“It should add confidence to the safety of home birth in a context such as ours in which registered midwives have a baccalaureate degree or equivalent and are an integral part of the health care system. Our findings do not extend to settings where midwives do not have extensive academic and clinical training.24″
HBAC [home birth after cesarean] sample was too small to make any conclusions about HBAC: 88 women.
Questioning my personal choices
Do you feel the … anger? Animosity? Confusion? I don’t even know what the right word is. My personal choices are pretty irrelevant in terms of my work, since I’m not advocating for all moms to choose home birth or VBAC. But this fellow home birthing mom, since I questioned how she interpreted this study, came to the conclusion that I must be against home birth. What other reason could there be? So I replied,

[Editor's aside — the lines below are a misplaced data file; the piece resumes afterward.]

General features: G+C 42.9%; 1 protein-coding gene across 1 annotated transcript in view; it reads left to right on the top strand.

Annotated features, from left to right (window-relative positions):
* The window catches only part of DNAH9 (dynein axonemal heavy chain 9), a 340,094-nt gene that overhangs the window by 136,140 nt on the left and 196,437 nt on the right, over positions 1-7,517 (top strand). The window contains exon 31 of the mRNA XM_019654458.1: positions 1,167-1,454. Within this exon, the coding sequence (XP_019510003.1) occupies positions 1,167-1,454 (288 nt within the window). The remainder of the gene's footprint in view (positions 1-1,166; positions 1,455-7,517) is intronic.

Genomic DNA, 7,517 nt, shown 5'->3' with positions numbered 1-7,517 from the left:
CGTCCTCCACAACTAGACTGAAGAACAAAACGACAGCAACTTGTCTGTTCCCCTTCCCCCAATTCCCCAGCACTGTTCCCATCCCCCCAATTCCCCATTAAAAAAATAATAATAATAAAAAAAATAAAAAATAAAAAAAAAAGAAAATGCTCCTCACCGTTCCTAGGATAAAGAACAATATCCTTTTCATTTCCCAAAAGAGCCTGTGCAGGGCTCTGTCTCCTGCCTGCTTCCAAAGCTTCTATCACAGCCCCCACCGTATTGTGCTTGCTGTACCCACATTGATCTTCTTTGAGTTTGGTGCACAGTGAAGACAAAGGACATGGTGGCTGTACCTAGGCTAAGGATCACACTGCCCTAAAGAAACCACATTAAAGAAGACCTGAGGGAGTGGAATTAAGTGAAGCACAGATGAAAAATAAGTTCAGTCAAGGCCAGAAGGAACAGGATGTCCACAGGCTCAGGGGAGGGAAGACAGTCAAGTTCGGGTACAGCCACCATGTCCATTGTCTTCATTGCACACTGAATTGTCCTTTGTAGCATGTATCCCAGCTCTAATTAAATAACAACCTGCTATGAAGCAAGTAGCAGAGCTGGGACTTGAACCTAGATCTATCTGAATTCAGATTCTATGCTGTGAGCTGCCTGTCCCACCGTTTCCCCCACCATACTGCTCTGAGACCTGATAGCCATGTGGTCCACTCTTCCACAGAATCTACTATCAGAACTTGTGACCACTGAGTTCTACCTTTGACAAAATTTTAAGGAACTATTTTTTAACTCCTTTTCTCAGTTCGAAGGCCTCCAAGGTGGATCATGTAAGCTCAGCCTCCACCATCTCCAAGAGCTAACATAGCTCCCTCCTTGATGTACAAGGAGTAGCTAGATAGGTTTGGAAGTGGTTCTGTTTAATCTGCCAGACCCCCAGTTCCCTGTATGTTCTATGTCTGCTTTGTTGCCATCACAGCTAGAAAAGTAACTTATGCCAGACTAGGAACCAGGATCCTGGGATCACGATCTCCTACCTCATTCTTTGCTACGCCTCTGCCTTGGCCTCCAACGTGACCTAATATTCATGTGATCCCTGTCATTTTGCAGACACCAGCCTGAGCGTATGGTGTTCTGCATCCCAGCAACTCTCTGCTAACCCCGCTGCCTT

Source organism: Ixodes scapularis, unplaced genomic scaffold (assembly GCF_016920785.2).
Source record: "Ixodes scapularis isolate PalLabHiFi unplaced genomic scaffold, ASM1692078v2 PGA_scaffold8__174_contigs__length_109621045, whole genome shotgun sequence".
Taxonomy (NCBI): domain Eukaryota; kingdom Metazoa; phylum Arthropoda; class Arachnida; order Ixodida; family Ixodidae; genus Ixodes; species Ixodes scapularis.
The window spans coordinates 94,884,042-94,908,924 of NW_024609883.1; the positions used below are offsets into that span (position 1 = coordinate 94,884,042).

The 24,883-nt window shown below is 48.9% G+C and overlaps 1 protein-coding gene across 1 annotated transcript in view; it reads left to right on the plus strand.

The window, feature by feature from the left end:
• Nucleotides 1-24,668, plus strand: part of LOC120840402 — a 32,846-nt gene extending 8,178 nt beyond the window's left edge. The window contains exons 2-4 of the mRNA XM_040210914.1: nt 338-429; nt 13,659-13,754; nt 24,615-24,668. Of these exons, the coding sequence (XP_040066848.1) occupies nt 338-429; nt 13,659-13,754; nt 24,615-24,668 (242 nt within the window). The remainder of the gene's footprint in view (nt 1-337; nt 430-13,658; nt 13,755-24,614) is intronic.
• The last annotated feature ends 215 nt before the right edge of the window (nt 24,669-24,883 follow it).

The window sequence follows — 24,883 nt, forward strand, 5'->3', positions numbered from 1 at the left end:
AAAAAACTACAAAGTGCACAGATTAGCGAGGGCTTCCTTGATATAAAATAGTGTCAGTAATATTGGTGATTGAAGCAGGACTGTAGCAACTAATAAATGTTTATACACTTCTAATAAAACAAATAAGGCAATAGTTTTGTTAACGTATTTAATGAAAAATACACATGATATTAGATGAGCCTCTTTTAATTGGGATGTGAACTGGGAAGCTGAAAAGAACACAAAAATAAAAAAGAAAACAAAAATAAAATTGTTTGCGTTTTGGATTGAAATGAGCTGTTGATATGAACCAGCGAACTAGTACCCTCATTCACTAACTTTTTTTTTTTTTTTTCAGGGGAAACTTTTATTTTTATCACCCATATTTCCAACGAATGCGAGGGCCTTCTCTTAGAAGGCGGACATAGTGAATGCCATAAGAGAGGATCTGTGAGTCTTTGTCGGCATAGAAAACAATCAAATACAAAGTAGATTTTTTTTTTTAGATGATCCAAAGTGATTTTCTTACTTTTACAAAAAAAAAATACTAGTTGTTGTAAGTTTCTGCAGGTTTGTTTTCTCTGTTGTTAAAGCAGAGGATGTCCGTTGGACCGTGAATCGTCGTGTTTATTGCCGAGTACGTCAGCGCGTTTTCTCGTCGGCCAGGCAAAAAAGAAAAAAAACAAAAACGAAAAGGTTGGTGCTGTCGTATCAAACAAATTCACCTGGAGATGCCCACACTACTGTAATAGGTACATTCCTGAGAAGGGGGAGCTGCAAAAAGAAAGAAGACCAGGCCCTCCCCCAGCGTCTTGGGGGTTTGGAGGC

It’s not this study’s fault that it came out 2 years after my HBAC. This is an interesting study, but I think it’s important to be clear about it’s findings and how it was conducted. 88 HBAC moms is not a significant sample size because it’s simply too small to accurately measure complications/ outcomes.
This study also intentionally excluded any TOLAC [trial of labor moms] moms from the hospital comparison group. So this is not so much a HBAC vs. hospital VBAC study as it is a study on home vs. hospital birth among unscarred moms, *which is great.*